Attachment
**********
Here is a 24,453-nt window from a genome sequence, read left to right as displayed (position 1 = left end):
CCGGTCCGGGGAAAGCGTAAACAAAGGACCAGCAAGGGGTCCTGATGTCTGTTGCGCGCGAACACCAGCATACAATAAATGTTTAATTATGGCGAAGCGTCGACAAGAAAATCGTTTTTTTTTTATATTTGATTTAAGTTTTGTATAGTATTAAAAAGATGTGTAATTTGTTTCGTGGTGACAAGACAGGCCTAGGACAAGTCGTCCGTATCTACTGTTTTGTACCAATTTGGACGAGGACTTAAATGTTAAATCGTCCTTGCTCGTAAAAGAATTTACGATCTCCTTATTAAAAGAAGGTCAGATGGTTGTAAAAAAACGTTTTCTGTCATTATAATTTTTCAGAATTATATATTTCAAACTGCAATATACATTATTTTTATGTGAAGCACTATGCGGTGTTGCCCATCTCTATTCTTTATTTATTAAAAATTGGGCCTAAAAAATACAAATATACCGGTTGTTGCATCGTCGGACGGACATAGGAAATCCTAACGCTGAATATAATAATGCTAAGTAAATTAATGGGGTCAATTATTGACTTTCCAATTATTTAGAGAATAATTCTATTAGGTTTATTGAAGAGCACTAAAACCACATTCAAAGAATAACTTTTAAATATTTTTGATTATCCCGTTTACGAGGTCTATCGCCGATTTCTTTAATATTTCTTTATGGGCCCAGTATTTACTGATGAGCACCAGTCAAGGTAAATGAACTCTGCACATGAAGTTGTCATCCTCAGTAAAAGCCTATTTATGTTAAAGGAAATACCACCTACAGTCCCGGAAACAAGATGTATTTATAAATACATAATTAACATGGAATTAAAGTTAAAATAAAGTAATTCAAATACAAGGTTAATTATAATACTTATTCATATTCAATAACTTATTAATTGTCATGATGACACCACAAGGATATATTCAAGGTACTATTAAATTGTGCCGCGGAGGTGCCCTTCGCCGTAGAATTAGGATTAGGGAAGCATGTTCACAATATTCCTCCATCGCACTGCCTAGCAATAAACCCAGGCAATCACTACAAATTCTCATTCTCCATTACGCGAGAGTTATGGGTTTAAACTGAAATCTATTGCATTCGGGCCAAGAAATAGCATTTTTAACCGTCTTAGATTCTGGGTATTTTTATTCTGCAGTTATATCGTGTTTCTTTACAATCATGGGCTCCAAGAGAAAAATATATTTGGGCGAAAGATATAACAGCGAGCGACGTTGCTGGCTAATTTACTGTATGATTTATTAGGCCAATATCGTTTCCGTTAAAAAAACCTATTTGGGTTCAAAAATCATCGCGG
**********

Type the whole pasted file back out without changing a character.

Here is a 24,453-nt window from a genome sequence, read left to right as displayed (position 1 = left end):
CCGGTCCGGGGAAAGCGTAAACAAAGGACCAGCAAGGGGTCCTGATGTCTGTTGCGCGCGAACACCAGCATACAATAAATGTTTAATTATGGCGAAGCGTCGACAAGAAAATCGTTTTTTTTTTATATTTGATTTAAGTTTTGTATAGTATTAAAAAGATGTGTAATTTGTTTCGTGGTGACAAGACAGGCCTAGGACAAGTCGTCCGTATCTACTGTTTTGTACCAATTTGGACGAGGACTTAAATGTTAAATCGTCCTTGCTCGTAAAAGAATTTACGATCTCCTTATTAAAAGAAGGTCAGATGGTTGTAAAAAAACGTTTTCTGTCATTATAATTTTTCAGAATTATATATTTCAAACTGCAATATACATTATTTTTATGTGAAGCACTATGCGGTGTTGCCCATCTCTATTCTTTATTTATTAAAAATTGGGCCTAAAAAATACAAATATACCGGTTGTTGCATCGTCGGACGGACATAGGAAATCCTAACGCTGAATATAATAATGCTAAGTAAATTAATGGGGTCAATTATTGACTTTCCAATTATTTAGAGAATAATTCTATTAGGTTTATTGAAGAGCACTAAAACCACATTCAAAGAATAACTTTTAAATATTTTTGATTATCCCGTTTACGAGGTCTATCGCCGATTTCTTTAATATTTCTTTATGGGCCCAGTATTTACTGATGAGCACCAGTCAAGGTAAATGAACTCTGCACATGAAGTTGTCATCCTCAGTAAAAGCCTATTTATGTTAAAGGAAATACCACCTACAGTCCCGGAAACAAGATGTATTTATAAATACATAATTAACATGGAATTAAAGTTAAAATAAAGTAATTCAAATACAAGGTTAATTATAATACTTATTCATATTCAATAACTTATTAATTGTCATGATGACACCACAAGGATATATTCAAGGTACTATTAAATTGTGCCGCGGAGGTGCCCTTCGCCGTAGAATTAGGATTAGGGAAGCATGTTCACAATATTCCTCCATCGCACTGCCTAGCAATAAACCCAGGCAATCACTACAAATTCTCATTCTCCATTACGCGAGAGTTATGGGTTTAAACTGAAATCTATTGCATTCGGGCCAAGAAATAGCATTTTTAACCGTCTTAGATTCTGGGTATTTTTATTCTGCAGTTATATCGTGTTTCTTTACAATCATGGGCTCCAAGAGAAAAATATATTTGGGCGAAAGATATAACAGCGAGCGACGTTGCTGGCTAATTTACTGTATGATTTATTAGGCCAATATCGTTTCCGTTAAAAAAACCTATTTGGGTTCAAAAATCATCGCGG